Wedding of Julian Assange and Stella Morris: Haute-Couture dress to go to prison!

It is done ! Stella Morris and Julian Assange said ‘yes’ to each other at Belmarsh prison in London on Wednesday March 23. Regardless of the bars that separated the couple, the ex-lawyer donned a magnificent silver dress to celebrate this wedding day that she will never forget.

This Wednesday, March 23 must have passed at lightning speed unlike other days for Julian Assange. The founder of WikiLeaks, married his former lawyer Stella Morris at the British high security prison from where he continues to fight against his extradition to the United States. The union took place in the early afternoon at Belmarsh prison, in south-east London, in a small committee with only four guests and two witnesses, including the two brothers and the father of Julian Assange. The South African lawyer, engaged for seven years to Julian Assange and mother of two of his children, had put on her 31 despite the prison universe in which she was going to unite her destiny with the man of her life.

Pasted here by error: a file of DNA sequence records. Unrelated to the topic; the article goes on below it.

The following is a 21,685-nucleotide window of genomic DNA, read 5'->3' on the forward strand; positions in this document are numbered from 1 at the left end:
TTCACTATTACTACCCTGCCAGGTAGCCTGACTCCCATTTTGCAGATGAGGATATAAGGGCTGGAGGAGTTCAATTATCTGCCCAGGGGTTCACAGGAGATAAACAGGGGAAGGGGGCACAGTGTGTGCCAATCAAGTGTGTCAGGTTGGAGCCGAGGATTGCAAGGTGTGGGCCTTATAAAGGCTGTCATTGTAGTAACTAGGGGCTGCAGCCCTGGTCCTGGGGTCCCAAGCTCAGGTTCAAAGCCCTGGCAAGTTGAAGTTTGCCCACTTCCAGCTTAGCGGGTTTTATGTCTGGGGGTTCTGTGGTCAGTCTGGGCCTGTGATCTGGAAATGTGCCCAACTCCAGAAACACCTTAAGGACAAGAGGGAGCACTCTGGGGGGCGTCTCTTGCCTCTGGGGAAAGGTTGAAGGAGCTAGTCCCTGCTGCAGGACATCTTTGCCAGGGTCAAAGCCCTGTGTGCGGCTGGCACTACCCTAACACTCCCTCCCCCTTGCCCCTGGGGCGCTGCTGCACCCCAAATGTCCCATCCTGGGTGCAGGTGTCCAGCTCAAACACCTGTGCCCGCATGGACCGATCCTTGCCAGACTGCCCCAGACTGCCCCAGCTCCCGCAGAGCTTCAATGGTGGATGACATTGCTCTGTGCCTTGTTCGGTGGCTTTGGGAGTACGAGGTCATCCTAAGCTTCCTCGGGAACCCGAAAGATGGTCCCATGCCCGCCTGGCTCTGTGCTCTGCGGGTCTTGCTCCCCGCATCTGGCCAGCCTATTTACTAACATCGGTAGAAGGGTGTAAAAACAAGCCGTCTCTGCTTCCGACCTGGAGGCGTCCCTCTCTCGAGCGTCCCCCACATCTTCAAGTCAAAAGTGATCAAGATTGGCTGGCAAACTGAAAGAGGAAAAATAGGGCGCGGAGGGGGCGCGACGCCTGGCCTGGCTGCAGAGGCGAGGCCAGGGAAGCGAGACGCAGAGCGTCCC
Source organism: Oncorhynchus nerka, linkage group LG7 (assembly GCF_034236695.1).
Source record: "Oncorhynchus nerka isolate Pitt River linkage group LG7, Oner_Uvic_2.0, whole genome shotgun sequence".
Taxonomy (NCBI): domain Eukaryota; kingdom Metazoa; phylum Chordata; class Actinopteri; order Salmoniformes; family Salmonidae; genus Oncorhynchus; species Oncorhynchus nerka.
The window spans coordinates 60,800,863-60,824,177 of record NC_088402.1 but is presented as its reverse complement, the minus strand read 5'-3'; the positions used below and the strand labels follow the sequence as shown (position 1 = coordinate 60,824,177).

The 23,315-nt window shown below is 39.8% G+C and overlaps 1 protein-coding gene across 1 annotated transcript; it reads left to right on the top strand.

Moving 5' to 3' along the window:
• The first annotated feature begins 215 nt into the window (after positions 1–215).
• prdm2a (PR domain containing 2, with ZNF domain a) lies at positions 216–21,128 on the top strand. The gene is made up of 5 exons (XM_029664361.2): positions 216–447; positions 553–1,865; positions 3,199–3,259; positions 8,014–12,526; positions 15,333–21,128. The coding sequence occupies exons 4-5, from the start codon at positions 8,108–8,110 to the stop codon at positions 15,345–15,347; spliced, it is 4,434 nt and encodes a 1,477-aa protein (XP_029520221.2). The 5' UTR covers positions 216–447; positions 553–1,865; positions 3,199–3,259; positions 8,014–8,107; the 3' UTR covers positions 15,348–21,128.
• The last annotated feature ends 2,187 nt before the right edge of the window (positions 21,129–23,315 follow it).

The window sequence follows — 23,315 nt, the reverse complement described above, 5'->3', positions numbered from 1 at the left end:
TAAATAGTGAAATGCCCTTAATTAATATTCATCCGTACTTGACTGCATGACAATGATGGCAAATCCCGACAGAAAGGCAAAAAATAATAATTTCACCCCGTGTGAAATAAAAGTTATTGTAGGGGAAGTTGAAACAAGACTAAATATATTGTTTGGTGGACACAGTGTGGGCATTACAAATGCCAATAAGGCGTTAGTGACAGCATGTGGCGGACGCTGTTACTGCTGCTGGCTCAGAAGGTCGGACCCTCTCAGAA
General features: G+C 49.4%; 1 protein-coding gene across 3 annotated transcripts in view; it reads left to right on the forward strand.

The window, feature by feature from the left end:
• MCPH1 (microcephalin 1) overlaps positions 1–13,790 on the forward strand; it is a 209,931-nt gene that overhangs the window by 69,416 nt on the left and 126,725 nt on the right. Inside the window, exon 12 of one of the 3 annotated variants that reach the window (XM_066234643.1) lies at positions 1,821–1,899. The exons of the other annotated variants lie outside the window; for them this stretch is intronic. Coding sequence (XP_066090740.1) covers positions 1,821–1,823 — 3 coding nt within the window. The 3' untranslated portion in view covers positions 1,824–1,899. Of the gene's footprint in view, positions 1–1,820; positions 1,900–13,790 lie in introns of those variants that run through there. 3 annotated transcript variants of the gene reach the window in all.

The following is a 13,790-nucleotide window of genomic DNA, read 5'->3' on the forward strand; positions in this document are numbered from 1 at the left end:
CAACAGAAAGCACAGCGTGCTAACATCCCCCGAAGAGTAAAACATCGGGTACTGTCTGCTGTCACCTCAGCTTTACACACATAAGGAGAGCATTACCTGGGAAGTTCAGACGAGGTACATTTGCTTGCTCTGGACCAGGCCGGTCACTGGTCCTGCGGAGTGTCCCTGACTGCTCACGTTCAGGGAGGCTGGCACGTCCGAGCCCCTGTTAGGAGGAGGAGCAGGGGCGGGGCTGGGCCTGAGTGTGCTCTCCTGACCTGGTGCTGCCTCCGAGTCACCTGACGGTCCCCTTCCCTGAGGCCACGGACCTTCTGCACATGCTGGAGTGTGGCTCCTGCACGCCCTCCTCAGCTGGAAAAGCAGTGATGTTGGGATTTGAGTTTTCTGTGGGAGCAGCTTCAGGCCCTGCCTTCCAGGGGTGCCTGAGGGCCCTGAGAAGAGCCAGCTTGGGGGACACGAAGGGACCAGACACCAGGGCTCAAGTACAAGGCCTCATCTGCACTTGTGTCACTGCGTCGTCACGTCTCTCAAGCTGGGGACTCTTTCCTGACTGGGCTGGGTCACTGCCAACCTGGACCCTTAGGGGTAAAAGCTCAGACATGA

Stella Moris arrived wearing a silver gray wedding dress, designed by Vivienne Westwood, and accompanied by the two little boys she had with

Julian Assange, in kilt and white shirt. Embroidered on her veil were the words ” free“, “ noble ” and ” tumultuous“. The British designer, very committed to the release of Julian Assangealso designed the kilt worn by the groom – in reference to his Scottish origins.

So few people attended the ceremony in a very small committee, the public remained outside made noise for the exit of the young bride Stella Morris. Champagne, cake with figurines of the bride and groom, confetti, everything was there to make people forget the special conditions of the wedding. A festive air that touched the lawyer, grateful, ” happy ” and ” sad both of this event: What we are going through is cruel. […] Julian is a most extraordinary person. He should be free“. Caught in a long legal saga, the 50-year-old Australian is wanted by the American courts who want to try him for the dissemination, from 2010, of more than 700,000 classified documents on American military and diplomatic activities, in particular in Iraq. and in Afghanistan. Prosecuted in particular under legislation against espionage, he faces 175 years in prison, in a case denounced by human rights organizations as a serious attack on freedom of the press.

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